How ‘Social Distancing’ Can Get Lost in Translation

Ruth Michaelson at the Smithsonian Magazine: “…Even as tongue-in-cheek phrases like “avoiding the Rona” abound on American social media, to say nothing of the rapper Cardi B’s enunciation of “coronavirus,” other terms like “social distancing,” or “lockdown,” have quickly entered our daily vocabulary.

But what these terms mean in different countries (or regions or cities within regions, in Wuhan’s case) is a question of translation as well as interpretation. Communities around the world remain under government-enforced lockdown to prevent the spread of COVID-19, but few have understood “stay at home,” or liu-zai-jia-li in Mandarin, to mean precisely the same thing. The concept of social distancing, normally indicating a need to avoid contact with others, can mean anything from avoiding public transport to the World Health Organization’s recommendation to “maintain at least one metre distance,” from those who are coughing or sneezing. In one Florida county, officials explained the guideline by suggesting to residents they stay “one alligator” away from each other.

The way that terms like “social distancing,” are adopted across languages provides a way to understand how countries across the globe are coping with the COVID-19 threat. For instance, the Mandarin Chinese translation of “social distancing”, or ju-li-yuan-dian, is interpreted differently in Wuhan dialect, explains Jin. “Instead of ‘keep a distance,’ Wuhan dialect literally translates this as ‘send far away.’”

Through these small shifts in language, says Jin, “people in Wuhan expose their feelings about their own suffering.”

In Sweden, meanwhile, has currently registered more than 16,000 cases of COVID-19, the highest incidence rate in Scandinavia. The government has taken an unusually lax approach to enforcing its pandemic mitigation policies, placing the emphasis on citizens to self-police, perhaps to ill effect. While Swedes do use terms like social distancing, or rather the noun socialt avstånd, these are accompanied by other ideas that are more popular in Sweden. “Herd immunity or flockimmunitet is a very big word around here,” says Jan Pedersen, director of the Institute for Interpreting and Translation Studies at Stockholm University.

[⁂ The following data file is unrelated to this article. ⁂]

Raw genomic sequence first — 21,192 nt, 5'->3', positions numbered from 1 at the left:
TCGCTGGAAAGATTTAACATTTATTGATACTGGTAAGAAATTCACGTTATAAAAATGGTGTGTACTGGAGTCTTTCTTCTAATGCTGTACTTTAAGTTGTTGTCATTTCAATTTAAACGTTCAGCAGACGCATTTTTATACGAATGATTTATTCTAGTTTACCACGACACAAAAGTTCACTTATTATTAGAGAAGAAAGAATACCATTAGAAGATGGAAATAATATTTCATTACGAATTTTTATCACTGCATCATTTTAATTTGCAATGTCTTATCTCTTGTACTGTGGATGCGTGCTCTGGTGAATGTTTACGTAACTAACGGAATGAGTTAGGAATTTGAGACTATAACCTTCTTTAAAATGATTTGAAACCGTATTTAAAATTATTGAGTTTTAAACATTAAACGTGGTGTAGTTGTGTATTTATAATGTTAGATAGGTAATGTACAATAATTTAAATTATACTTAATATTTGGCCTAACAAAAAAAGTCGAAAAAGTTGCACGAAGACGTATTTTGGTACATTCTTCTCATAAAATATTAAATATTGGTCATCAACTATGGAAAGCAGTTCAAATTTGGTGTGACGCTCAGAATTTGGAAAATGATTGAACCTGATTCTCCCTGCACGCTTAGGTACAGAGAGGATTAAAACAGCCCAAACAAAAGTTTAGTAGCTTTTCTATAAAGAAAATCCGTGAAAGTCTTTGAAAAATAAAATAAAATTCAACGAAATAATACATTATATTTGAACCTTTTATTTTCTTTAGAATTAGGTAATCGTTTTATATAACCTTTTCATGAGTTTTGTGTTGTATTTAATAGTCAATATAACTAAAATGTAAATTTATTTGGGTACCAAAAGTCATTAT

“Sweden is famous for being a very consensus driven society, and this applies here as well,” he says. “There’s a great deal of talk about trust.” In this case, he explained, citizens have trust – tillit – in the authorities to make good choices and so choose to take personligt ansvar, or personal responsibility.

Pedersen has also noticed some new language developing as a result. “The word recommendation, rekommendationer, in Sweden has taken on much stronger force,” he said. “Recommendation used to be a recommendation, what you could do or not. Now it’s slightly stronger … We would use words like obey with laws, but now here you obey a recommendation, lyda rekommendationer.”…(More)”.